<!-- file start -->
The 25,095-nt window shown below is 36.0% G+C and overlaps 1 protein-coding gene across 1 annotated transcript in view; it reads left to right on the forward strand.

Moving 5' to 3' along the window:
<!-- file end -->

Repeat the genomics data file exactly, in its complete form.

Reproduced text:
The 25,095-nt window shown below is 36.0% G+C and overlaps 1 protein-coding gene across 1 annotated transcript in view; it reads left to right on the forward strand.

Moving 5' to 3' along the window: